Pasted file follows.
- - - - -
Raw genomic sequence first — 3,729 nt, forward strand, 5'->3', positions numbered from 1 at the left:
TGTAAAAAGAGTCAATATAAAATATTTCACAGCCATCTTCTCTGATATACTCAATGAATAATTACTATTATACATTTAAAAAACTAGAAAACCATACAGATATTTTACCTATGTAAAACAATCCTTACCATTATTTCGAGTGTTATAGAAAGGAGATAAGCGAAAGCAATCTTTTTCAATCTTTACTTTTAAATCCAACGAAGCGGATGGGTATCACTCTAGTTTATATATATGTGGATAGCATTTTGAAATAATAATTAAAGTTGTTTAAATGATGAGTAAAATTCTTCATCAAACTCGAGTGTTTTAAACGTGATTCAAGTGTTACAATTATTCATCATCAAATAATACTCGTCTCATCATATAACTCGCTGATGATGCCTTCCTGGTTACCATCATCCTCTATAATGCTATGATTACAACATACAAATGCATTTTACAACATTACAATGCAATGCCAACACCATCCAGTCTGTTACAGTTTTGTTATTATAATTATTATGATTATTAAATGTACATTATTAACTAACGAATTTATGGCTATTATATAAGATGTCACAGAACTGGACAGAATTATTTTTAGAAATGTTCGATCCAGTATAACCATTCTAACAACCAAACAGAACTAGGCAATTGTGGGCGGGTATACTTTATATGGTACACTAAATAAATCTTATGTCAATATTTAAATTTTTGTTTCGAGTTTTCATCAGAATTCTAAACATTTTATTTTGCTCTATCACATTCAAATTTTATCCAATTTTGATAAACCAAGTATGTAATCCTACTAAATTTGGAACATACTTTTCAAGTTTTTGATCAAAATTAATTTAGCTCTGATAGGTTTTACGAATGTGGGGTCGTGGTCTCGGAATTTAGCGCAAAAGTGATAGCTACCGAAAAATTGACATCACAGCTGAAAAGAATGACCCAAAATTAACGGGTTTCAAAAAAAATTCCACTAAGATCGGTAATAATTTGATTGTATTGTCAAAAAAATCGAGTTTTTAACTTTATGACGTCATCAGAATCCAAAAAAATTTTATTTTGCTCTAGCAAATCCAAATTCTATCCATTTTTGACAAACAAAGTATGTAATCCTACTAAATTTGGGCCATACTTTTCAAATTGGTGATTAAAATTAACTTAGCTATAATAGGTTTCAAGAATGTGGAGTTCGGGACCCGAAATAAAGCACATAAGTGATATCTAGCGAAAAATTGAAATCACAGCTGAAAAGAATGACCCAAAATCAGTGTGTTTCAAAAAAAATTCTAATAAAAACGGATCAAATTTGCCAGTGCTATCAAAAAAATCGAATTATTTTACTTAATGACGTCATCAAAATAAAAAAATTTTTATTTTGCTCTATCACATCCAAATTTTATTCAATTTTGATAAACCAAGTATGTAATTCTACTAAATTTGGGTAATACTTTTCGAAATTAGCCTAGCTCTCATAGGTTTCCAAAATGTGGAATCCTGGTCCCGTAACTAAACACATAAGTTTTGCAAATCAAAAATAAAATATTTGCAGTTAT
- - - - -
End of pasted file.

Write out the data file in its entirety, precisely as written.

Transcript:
Raw genomic sequence first — 3,729 nt, forward strand, 5'->3', positions numbered from 1 at the left:
TGTAAAAAGAGTCAATATAAAATATTTCACAGCCATCTTCTCTGATATACTCAATGAATAATTACTATTATACATTTAAAAAACTAGAAAACCATACAGATATTTTACCTATGTAAAACAATCCTTACCATTATTTCGAGTGTTATAGAAAGGAGATAAGCGAAAGCAATCTTTTTCAATCTTTACTTTTAAATCCAACGAAGCGGATGGGTATCACTCTAGTTTATATATATGTGGATAGCATTTTGAAATAATAATTAAAGTTGTTTAAATGATGAGTAAAATTCTTCATCAAACTCGAGTGTTTTAAACGTGATTCAAGTGTTACAATTATTCATCATCAAATAATACTCGTCTCATCATATAACTCGCTGATGATGCCTTCCTGGTTACCATCATCCTCTATAATGCTATGATTACAACATACAAATGCATTTTACAACATTACAATGCAATGCCAACACCATCCAGTCTGTTACAGTTTTGTTATTATAATTATTATGATTATTAAATGTACATTATTAACTAACGAATTTATGGCTATTATATAAGATGTCACAGAACTGGACAGAATTATTTTTAGAAATGTTCGATCCAGTATAACCATTCTAACAACCAAACAGAACTAGGCAATTGTGGGCGGGTATACTTTATATGGTACACTAAATAAATCTTATGTCAATATTTAAATTTTTGTTTCGAGTTTTCATCAGAATTCTAAACATTTTATTTTGCTCTATCACATTCAAATTTTATCCAATTTTGATAAACCAAGTATGTAATCCTACTAAATTTGGAACATACTTTTCAAGTTTTTGATCAAAATTAATTTAGCTCTGATAGGTTTTACGAATGTGGGGTCGTGGTCTCGGAATTTAGCGCAAAAGTGATAGCTACCGAAAAATTGACATCACAGCTGAAAAGAATGACCCAAAATTAACGGGTTTCAAAAAAAATTCCACTAAGATCGGTAATAATTTGATTGTATTGTCAAAAAAATCGAGTTTTTAACTTTATGACGTCATCAGAATCCAAAAAAATTTTATTTTGCTCTAGCAAATCCAAATTCTATCCATTTTTGACAAACAAAGTATGTAATCCTACTAAATTTGGGCCATACTTTTCAAATTGGTGATTAAAATTAACTTAGCTATAATAGGTTTCAAGAATGTGGAGTTCGGGACCCGAAATAAAGCACATAAGTGATATCTAGCGAAAAATTGAAATCACAGCTGAAAAGAATGACCCAAAATCAGTGTGTTTCAAAAAAAATTCTAATAAAAACGGATCAAATTTGCCAGTGCTATCAAAAAAATCGAATTATTTTACTTAATGACGTCATCAAAATAAAAAAATTTTTATTTTGCTCTATCACATCCAAATTTTATTCAATTTTGATAAACCAAGTATGTAATTCTACTAAATTTGGGTAATACTTTTCGAAATTAGCCTAGCTCTCATAGGTTTCCAAAATGTGGAATCCTGGTCCCGTAACTAAACACATAAGTTTTGCAAATCAAAAATAAAATATTTGCAGTTAT